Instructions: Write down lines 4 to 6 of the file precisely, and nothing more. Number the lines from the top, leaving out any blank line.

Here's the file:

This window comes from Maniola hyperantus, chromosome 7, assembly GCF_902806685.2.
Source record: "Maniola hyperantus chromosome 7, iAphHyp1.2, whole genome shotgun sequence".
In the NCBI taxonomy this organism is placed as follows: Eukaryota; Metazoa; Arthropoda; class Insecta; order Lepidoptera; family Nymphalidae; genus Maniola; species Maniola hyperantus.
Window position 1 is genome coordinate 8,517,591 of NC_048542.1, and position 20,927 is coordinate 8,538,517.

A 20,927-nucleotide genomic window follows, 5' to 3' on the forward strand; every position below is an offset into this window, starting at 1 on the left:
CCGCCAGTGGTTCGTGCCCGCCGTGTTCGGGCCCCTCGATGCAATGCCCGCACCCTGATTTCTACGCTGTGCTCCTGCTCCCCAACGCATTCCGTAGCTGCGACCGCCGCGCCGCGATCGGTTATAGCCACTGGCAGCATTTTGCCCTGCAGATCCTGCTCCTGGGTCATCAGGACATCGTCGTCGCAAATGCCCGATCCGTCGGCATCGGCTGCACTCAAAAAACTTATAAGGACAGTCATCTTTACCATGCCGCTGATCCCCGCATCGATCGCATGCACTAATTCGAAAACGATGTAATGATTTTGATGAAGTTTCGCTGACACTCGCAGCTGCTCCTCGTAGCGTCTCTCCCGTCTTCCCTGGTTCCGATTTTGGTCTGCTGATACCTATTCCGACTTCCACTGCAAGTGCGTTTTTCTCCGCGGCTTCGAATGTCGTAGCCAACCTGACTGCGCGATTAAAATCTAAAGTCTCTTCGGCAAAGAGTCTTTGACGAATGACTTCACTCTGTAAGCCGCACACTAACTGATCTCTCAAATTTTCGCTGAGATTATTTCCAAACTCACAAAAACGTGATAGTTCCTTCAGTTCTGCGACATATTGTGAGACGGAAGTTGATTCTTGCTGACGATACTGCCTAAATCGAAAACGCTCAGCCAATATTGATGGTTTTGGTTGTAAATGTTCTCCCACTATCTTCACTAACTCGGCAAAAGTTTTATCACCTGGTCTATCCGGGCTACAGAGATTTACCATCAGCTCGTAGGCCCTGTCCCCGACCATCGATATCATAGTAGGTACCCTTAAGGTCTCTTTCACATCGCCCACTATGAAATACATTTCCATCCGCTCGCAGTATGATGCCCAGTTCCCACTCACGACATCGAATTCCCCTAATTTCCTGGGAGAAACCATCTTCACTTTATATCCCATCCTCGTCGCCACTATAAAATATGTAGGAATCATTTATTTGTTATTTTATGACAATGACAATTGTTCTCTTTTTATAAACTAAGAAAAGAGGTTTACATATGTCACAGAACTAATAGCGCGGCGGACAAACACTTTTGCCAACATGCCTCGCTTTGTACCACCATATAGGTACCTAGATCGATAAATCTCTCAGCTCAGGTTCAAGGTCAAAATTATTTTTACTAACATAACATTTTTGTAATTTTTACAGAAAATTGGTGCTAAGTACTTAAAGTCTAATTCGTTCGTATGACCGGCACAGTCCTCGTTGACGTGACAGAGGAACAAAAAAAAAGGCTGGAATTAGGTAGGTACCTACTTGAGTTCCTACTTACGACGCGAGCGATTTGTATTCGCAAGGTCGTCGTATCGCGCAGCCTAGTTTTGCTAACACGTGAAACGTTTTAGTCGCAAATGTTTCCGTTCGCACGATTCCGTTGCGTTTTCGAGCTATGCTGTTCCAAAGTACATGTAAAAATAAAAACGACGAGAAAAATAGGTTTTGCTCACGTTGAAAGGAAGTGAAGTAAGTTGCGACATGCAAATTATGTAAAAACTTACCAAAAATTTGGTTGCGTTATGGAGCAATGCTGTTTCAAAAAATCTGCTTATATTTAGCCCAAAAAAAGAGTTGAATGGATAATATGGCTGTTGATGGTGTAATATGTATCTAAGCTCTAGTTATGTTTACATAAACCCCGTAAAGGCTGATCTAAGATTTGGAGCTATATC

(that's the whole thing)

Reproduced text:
Window position 1 is genome coordinate 8,517,591 of NC_048542.1, and position 20,927 is coordinate 8,538,517.

A 20,927-nucleotide genomic window follows, 5' to 3' on the forward strand; every position below is an offset into this window, starting at 1 on the left:
CCGCCAGTGGTTCGTGCCCGCCGTGTTCGGGCCCCTCGATGCAATGCCCGCACCCTGATTTCTACGCTGTGCTCCTGCTCCCCAACGCATTCCGTAGCTGCGACCGCCGCGCCGCGATCGGTTATAGCCACTGGCAGCATTTTGCCCTGCAGATCCTGCTCCTGGGTCATCAGGACATCGTCGTCGCAAATGCCCGATCCGTCGGCATCGGCTGCACTCAAAAAACTTATAAGGACAGTCATCTTTACCATGCCGCTGATCCCCGCATCGATCGCATGCACTAATTCGAAAACGATGTAATGATTTTGATGAAGTTTCGCTGACACTCGCAGCTGCTCCTCGTAGCGTCTCTCCCGTCTTCCCTGGTTCCGATTTTGGTCTGCTGATACCTATTCCGACTTCCACTGCAAGTGCGTTTTTCTCCGCGGCTTCGAATGTCGTAGCCAACCTGACTGCGCGATTAAAATCTAAAGTCTCTTCGGCAAAGAGTCTTTGACGAATGACTTCACTCTGTAAGCCGCACACTAACTGATCTCTCAAATTTTCGCTGAGATTATTTCCAAACTCACAAAAACGTGATAGTTCCTTCAGTTCTGCGACATATTGTGAGACGGAAGTTGATTCTTGCTGACGATACTGCCTAAATCGAAAACGCTCAGCCAATATTGATGGTTTTGGTTGTAAATGTTCTCCCACTATCTTCACTAACTCGGCAAAAGTTTTATCACCTGGTCTATCCGGGCTACAGAGATTTACCATCAGCTCGTAGGCCCTGTCCCCGACCATCGATATCATAGTAGGTACCCTTAAGGTCTCTTTCACATCGCCCACTATGAAATACATTTCCATCCGCTCGCAGTATGATGCCCAGTTCCCACTCACGACATCGAATTCCCCTAATTTCCTGGGAGAAACCATCTTCACTTTATATCCCATCCTCGTCGCCACTATAAAATATGTAGGAATCATTTATTTGTTATTTTATGACAATGACAATTGTTCTCTTTTTATAAACTAAGAAAAGAGGTTTACATATGTCACAGAACTAATAGCGCGGCGGACAAACACTTTTGCCAACATGCCTCGCTTTGTACCACCATATAGGTACCTAGATCGATAAATCTCTCAGCTCAGGTTCAAGGTCAAAATTATTTTTACTAACATAACATTTTTGTAATTTTTACAGAAAATTGGTGCTAAGTACTTAAAGTCTAATTCGTTCGTATGACCGGCACAGTCCTCGTTGACGTGACAGAGGAACAAAAAAAAAGGCTGGAATTAGGTAGGTACCTACTTGAGTTCCTACTTACGACGCGAGCGATTTGTATTCGCAAGGTCGTCGTATCGCGCAGCCTAGTTTTGCTAACACGTGAAACGTTTTAGTCGCAAATGTTTCCGTTCGCACGATTCCGTTGCGTTTTCGAGCTATGCTGTTCCAAAGTACATGTAAAAATAAAAACGACGAGAAAAATAGGTTTTGCTCACGTTGAAAGGAAGTGAAGTAAGTTGCGACATGCAAATTATGTAAAAACTTACCAAAAATTTGGTTGCGTTATGGAGCAATGCTGTTTCAAAAAATCTGCTTATATTTAGCCCAAAAAAAGAGTTGAATGGATAATATGGCTGTTGATGGTGTAATATGTATCTAAGCTCTAGTTATGTTTACATAAACCCCGTAAAGGCTGATCTAAGATTTGGAGCTATATC